The rest of the space is all gained by the removal of programs and system files. Several services normally included in Windows 7 - System Restore, Windows Search, and Windows Defender among them - are not just disabled but completely removed from Windows Thin PC, and with the binaries for these programs go their various hidden system folders they scatter throughout your hard drive.
Reduction in the number of background services running also saves you what little RAM that ThinPC saves over Windows 7. In addition to missing Windows Search and Windows Defender, Superfetch (the Windows Vista and Windows 7 feature that preemptively loads heavily used programs into memory to reduce load time) and the Diagnostic Service Host (the service behind all of those Windows troubleshooters) are disabled too. Trying to run a normal troubleshooter in ThinPC will throw up an error message, instead.
Back to disk space usage - Windows Thin PC also pares down your fonts folder pretty significantly - Thin PC includes just 41 fonts to Ultimate's 134, and this by itself saves around 500 MB of hard drive space. If a web page or Word document depends on a standard Windows font that isn't included in Thin PC, this can sometimes prevent these pages and documents from rendering properly.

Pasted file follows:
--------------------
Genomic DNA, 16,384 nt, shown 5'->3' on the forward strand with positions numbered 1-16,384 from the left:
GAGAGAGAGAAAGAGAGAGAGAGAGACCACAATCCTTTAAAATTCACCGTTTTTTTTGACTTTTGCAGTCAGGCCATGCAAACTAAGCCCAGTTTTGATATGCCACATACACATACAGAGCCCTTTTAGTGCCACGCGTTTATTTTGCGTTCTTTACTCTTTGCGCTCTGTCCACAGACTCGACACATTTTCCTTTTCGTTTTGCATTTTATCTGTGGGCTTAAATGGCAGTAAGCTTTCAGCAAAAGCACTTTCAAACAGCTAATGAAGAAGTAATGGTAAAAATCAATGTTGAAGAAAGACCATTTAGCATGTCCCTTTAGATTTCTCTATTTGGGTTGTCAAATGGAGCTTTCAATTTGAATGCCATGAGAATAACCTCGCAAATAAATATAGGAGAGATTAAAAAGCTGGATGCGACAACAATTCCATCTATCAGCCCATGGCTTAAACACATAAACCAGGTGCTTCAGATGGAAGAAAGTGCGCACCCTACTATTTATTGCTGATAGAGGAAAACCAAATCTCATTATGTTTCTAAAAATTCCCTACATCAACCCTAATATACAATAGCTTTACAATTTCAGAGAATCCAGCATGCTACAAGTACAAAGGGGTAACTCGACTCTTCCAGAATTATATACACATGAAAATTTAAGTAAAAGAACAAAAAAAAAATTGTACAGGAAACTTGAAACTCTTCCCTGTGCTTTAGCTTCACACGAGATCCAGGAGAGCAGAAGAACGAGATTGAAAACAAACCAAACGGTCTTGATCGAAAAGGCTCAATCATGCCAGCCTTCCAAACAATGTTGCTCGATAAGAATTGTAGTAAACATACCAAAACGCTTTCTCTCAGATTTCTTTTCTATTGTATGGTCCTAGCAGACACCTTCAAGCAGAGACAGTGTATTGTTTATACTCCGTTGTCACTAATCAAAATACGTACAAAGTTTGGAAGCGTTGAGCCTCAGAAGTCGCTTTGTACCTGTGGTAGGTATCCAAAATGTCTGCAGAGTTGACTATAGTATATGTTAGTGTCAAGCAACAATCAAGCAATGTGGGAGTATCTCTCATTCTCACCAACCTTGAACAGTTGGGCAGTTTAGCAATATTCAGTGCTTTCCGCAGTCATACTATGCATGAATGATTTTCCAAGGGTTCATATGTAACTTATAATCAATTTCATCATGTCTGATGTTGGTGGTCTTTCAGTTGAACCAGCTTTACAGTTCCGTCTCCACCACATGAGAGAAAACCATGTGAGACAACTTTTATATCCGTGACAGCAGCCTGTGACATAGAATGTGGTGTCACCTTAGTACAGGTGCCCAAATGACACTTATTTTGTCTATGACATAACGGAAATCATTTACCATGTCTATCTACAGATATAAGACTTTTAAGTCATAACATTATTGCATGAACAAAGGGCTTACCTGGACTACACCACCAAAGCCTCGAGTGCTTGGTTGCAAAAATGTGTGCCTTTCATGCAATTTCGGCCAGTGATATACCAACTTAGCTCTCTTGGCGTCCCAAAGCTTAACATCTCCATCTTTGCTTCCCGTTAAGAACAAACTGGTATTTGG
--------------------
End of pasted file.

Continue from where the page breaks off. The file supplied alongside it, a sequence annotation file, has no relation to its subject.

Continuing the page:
Generally speaking, a side-by-side comparison of Windows Thin PC and Windows 7 shows that many system folders have been cut, usually by one or two-thirds - for example, the System32 folder (including subfolders) is 1.43 GB in Thin PC, but 1.92 GB in Windows 7.
So, obviously and by design, Windows Thin PC is missing quite a bit compared to a standard Windows 7 install. However, I was curious to see how Thin PC reacted to the installation of third-party programs - licensing issues aside, could Windows Thin PC serve as a very light version of Windows 7, instead of just a thin client OS?
It's unfortunate that Windows Thin PC's licensing terms are so restrictive, because it's largely similar to the standard editions of Windows 7 in terms of what third-party programs can be installed - I could see Windows Thin PC being popular among the subset of the Windows community that uses third-party modding tools like nLite or vLite to strip absolutely everything they can out of a standard Windows install.
To satisfy the tinkerer in me, I decided to try installing a few things in Windows Thin PC and seeing how it reacted - what do all of the space-saving cuts do to impact normal use of the operating system?
For starters, standard Windows 7 drivers installed on my Thin PC just fine, and Thin PC doesn’t disable Aero or the audio service or anything to save on resources (in Windows Server, for example, these services must first be installed and then enabled if you want them).